About Me


  • Route: Rockies
  • Ride Year: 2018
  • Hometown: Katy, TX

About: Hi Everyone! My name is Soumya and I'm a fourth year Public Health/Biology major from Katy, TX. I was born in Chicago, IL and moved to Katy when I was 8, so I basically consider myself a Texan. I have a younger brother who goes to A&M (boo) and my parents just recently moved to Singapore. For fun, I like to run, play golf, cook, and take pictures. I love coffee and coffee shops, am a member of Yelp Elite, and love trying new foods/places. I even have a spreadsheet of all of the restaurants in Austin that I've been to/want to try with mini reviews of the places.

On campus, I've been involved with Texas Orange Jackets, Science Olympiad Alumni Association, Texas Public Health, and Junior Fellows. I also work in the lab of Dr. George Georgiou, and am looking at new avenues for cancer immunotherapy.

Why I Ride

Cancer had an impact on my life from before I was even born.

The first person I ride for is my grandmother on my dad's side. She passed away from what we believe was pancreatic cancer when my dad was in college, so I never had any memories of her. I know her death affected my dad a lot because he has never talked about her, and the only information I know about her has been from my aunt and uncle.

I also ride for my dad's father. He was diagnosed with lung cancer in 1993, and passed away shortly after. Since both of my grandparents on my dad's side passed away from cancer before I was born, I've always felt a void where my grandparents should have been. My dad's entire extended family has always felt more closed off to me, and I think a big reason is that both of my dad's parents died relatively young. I've always wondered what it would've been like to get to know my dad's parents and learn more about his life as a child, but unfortunately I'll never get a chance to do that because of cancer.

The biggest reality check for me with cancer happened about two weeks before I graduated from high school. I had just returned from a school trip to Orlando, and as seniors, we were basically done. But that same day I got back, my family and I found out that my grandmother (mom's mom) had just been diagnosed with breast cancer. By the end of the week, my mom was on a plane to India to be with my grandma during her initial surgery and the beginning of chemotherapy. Everything really hit me at graduation when I was taking pictures with all of my friends and their families, and during the mother/daughter photo, my mom wasn't there. That's when I truly realized that cancer has no boundaries.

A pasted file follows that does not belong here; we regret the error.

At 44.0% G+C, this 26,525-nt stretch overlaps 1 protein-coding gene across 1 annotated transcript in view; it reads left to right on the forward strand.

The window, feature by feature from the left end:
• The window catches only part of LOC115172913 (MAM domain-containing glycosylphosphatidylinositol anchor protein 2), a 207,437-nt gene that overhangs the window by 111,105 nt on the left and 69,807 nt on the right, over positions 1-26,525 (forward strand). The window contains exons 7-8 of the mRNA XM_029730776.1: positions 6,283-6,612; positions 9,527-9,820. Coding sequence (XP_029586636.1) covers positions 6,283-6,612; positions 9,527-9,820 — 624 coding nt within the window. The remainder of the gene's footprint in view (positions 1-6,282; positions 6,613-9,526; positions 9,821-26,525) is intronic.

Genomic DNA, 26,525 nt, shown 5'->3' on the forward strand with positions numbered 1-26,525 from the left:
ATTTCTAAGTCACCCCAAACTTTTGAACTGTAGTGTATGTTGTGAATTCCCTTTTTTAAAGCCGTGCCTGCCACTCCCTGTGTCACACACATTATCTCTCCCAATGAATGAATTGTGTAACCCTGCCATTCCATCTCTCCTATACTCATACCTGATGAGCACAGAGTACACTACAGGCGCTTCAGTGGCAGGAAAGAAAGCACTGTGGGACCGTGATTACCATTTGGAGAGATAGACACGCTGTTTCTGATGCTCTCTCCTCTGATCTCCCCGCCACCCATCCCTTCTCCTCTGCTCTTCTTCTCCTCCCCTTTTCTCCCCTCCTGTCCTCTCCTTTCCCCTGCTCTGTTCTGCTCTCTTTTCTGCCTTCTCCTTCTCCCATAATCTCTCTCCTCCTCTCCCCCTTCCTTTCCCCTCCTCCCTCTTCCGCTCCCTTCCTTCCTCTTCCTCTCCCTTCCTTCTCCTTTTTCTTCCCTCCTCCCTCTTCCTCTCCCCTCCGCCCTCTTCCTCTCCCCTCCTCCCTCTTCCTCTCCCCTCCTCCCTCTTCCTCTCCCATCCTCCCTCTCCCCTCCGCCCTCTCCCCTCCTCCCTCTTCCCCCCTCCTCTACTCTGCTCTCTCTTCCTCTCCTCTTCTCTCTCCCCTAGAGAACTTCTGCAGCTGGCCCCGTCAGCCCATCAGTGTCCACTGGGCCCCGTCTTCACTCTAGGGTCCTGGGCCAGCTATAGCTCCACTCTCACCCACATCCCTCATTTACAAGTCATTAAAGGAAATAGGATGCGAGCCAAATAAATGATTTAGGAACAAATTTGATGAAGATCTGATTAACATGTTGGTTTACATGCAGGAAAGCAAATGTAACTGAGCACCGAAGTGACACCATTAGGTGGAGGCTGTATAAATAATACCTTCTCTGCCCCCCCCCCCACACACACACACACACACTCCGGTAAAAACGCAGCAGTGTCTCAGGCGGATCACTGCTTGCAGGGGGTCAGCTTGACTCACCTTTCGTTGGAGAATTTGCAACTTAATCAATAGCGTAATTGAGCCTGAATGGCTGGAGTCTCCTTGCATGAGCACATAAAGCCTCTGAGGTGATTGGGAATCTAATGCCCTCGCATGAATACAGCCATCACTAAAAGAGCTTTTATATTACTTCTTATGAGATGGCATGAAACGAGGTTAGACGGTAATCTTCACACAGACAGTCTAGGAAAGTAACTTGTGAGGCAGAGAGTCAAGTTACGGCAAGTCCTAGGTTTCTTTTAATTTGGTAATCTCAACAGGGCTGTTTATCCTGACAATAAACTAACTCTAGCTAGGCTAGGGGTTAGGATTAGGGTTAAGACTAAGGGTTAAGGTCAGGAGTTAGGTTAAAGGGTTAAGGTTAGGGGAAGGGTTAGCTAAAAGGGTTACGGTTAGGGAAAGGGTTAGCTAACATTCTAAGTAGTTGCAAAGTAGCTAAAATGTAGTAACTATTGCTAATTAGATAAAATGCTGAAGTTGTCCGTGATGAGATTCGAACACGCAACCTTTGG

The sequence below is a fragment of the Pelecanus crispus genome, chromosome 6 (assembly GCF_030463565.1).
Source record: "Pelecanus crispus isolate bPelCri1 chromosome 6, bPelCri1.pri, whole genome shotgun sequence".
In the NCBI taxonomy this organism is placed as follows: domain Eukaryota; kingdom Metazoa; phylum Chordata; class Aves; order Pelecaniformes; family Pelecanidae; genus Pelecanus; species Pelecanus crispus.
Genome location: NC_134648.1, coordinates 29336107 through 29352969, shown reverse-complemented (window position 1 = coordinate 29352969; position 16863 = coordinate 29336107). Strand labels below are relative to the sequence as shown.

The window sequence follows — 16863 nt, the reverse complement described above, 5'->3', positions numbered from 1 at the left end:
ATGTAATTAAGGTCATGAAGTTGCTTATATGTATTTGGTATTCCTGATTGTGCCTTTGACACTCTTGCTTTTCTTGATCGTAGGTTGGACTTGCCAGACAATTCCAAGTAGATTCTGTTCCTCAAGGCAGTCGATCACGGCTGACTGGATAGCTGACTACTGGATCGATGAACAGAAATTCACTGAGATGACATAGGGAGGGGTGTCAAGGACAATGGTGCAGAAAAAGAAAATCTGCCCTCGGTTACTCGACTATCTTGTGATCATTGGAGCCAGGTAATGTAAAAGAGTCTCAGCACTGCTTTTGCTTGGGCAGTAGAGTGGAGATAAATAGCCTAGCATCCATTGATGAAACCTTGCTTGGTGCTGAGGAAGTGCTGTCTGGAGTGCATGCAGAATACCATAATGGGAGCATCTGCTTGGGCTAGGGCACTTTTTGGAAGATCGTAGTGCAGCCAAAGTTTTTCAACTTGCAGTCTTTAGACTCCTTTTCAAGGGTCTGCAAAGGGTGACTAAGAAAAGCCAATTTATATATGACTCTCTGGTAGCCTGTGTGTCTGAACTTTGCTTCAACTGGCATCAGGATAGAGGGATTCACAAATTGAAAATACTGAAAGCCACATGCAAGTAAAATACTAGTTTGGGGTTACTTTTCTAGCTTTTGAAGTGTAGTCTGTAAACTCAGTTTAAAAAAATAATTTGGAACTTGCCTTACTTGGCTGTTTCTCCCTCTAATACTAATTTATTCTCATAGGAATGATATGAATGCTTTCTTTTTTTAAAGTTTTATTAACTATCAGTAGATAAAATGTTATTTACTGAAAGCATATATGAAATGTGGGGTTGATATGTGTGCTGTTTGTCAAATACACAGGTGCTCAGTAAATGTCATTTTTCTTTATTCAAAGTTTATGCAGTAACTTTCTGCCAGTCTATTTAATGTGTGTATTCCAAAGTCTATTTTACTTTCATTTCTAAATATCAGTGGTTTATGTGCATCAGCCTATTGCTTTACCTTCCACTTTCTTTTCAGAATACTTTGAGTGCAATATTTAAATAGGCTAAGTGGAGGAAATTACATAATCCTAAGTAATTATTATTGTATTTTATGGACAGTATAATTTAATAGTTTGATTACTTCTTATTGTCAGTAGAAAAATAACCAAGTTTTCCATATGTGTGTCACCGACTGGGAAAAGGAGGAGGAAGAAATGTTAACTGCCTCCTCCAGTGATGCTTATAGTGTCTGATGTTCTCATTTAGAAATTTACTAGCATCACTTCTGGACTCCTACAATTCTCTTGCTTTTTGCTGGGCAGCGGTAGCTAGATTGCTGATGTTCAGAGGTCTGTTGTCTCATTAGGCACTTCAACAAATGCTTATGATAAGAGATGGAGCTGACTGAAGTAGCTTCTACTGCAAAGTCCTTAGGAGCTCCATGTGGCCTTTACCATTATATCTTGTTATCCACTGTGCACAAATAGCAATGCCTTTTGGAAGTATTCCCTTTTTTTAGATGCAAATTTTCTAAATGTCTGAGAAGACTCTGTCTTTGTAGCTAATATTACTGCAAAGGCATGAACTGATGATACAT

Besides having family members affected by cancer, I also have been conducting cancer research since freshman year. I spent the summer after my freshman year of college working at MD Anderson Cancer Center in Houston. I worked for an MD/PhD, so I was able to conduct research while also visiting patients in the clinic. This was one of the most transformative experiences of my life, because I met children that were receiving therapy that my lab had helped discover. This therapy, called immunotherapy, is what I believe to be the future of cancer research. The basic premise of immunotherapy is to harness the power of the immune system to attack tumors. There have been so many advances in cancer research in the last few years because of this field, and I think that it holds the key to curing cancer one day. Unfortunately, since many of these therapies are still very new, they are also extremely expensive. A big reason why I ride is so that I can help teach people about new therapies out there for cancer, and give them hope that there will be a time when this disease is a thing of the past. I also ride for all of the children I met at MD Anderson.

Finally, I ride for my childhood best friend's mom. She was diagnosed with breast cancer while we were in high school, but fought hard against it.